Ofgem has said its plans over embedded benefits paid to generators will be published early next year.

In an update, the regulator said it had received 145 responses to its July Open Letter which expressed its concerns over embedded benefits and particularly that the rising TNUoS demand residual payments to embedded generators may be unsustainable.

In the update, Ofgem said it still considers the payments to be a “major concern”.

“We think they are larger than distortions from the other types of embedded benefits and increasing. We remain concerned that this distortion is having an impact on the capacity and wholesale markets, driving up costs to consumers. Our current view is that taking early action to address rising demand residual payments is likely to be in consumers’ interests,” says the update.

Ofgem said many respondents to its Open Letter had recommended it should launch a Significant Code Review to look at the rising TNUoS demand residual payments alongside other issues.

‘Risk of considerable delay’

Although Ofgem said it does intend to carry out a wider review it said its current view is that postponing a decision on the modification proposals pending a wide-ranging review of network charging for embedded generation would “cause considerable delay to such reform, if required.”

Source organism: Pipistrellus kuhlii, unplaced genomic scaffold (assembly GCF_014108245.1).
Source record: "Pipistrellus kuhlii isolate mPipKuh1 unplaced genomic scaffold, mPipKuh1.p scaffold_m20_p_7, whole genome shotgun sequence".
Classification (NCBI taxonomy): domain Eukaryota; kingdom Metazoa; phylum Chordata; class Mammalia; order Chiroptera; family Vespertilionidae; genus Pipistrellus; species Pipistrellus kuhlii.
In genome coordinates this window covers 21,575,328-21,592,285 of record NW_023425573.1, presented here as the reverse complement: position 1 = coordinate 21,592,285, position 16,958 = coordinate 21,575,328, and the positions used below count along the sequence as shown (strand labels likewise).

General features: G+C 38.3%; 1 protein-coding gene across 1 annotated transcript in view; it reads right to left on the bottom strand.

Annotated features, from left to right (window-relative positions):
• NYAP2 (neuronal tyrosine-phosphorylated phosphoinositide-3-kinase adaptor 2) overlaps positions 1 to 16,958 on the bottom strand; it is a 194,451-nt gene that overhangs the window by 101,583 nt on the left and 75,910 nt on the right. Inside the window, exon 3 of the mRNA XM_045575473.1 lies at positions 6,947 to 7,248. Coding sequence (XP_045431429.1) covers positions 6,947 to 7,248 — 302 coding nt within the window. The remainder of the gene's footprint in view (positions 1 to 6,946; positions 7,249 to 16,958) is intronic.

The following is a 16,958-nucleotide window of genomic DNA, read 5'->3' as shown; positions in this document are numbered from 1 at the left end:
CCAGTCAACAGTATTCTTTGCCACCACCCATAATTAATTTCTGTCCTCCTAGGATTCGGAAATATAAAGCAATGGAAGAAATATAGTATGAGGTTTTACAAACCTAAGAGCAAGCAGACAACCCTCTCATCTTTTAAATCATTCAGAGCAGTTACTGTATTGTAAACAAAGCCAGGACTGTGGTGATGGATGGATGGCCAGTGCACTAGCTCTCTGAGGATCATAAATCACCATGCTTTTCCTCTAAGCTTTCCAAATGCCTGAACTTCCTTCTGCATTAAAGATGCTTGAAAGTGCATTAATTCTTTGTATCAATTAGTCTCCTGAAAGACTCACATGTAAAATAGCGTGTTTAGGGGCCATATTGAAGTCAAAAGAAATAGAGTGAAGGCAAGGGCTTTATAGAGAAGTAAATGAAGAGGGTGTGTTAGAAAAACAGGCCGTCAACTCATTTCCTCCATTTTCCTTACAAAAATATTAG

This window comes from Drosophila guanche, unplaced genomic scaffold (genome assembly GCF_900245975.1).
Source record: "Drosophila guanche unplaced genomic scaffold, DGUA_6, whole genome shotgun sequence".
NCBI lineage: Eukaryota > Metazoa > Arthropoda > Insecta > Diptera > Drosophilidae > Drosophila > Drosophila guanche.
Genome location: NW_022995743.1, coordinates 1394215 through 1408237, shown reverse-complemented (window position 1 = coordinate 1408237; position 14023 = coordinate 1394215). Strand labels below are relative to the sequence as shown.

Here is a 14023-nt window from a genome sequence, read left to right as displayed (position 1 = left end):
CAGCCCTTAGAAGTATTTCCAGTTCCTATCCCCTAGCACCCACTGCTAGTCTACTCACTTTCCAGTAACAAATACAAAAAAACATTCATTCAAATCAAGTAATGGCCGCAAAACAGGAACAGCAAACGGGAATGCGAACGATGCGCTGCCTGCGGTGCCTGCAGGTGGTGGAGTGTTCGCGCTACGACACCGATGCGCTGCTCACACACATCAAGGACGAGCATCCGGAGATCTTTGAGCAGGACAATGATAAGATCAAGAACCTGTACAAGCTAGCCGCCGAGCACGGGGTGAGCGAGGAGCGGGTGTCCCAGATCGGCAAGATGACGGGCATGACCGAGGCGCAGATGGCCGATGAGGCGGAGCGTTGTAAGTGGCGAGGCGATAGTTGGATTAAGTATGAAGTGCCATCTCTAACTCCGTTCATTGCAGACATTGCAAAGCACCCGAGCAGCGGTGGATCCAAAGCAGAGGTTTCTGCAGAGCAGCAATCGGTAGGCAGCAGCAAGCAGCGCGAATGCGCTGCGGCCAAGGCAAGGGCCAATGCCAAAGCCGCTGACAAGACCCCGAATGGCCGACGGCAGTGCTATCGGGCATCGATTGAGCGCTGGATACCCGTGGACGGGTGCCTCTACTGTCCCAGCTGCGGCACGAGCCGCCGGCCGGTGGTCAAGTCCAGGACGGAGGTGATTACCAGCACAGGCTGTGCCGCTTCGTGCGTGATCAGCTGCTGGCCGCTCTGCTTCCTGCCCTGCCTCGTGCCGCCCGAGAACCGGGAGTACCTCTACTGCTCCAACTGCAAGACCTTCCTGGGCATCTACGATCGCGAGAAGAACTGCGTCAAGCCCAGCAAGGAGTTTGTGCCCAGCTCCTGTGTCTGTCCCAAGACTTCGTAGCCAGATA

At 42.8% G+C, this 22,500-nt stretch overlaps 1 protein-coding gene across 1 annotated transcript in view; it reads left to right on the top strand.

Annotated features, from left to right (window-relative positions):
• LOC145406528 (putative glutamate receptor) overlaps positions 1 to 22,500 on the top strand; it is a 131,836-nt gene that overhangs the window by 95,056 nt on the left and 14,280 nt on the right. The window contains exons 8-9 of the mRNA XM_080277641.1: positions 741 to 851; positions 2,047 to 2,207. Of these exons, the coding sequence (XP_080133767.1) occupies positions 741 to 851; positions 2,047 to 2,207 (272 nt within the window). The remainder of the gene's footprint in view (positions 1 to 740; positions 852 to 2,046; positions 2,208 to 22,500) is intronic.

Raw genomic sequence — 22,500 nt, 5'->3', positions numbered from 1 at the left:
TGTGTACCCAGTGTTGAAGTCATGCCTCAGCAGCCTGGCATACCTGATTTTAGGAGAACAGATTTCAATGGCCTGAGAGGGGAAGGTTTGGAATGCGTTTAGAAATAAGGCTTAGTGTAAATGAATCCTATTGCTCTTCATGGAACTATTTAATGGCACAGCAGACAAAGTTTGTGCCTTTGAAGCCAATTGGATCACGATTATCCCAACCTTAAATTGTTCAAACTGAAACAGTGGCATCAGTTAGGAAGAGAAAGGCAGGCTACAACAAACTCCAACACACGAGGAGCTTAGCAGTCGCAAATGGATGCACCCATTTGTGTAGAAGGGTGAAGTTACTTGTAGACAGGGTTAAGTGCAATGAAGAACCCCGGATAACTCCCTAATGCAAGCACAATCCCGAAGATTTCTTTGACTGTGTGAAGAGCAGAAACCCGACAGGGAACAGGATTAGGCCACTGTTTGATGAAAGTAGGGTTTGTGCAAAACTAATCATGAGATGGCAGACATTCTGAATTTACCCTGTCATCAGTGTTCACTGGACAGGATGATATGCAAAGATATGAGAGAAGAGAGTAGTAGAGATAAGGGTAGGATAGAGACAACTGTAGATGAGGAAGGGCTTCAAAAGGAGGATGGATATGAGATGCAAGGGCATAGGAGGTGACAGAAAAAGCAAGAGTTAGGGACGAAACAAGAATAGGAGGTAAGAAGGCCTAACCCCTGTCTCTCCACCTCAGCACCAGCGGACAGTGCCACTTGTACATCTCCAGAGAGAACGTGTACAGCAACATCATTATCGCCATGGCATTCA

“We recognise the desire from industry to consider wider reform of the regulatory and market arrangements governing the energy system, and we will set out our initial thinking on this in our draft Forward Work Programme later in December.”

Ofgem said it will publish a ‘minded to’ decision and draft impact assessment on the code modifications for consultation in early 2017, with a final decision following after that in time for any changes to be implemented by April 2018.

It will also set out its proposed way forward on the further work on network charging in early 2017.

SmartestEnergy has argued that a piecemeal review of embedded benefits has the potential to create more distortions than it solves. It believes a wide-ranging impact assessment is imperative along with analysis to ensure that the overall cost to consumers does not increase if embedded generation becomes more expensive or even unviable.

> Read the update letter in full

> Read SmartestEnergy's comments on the issue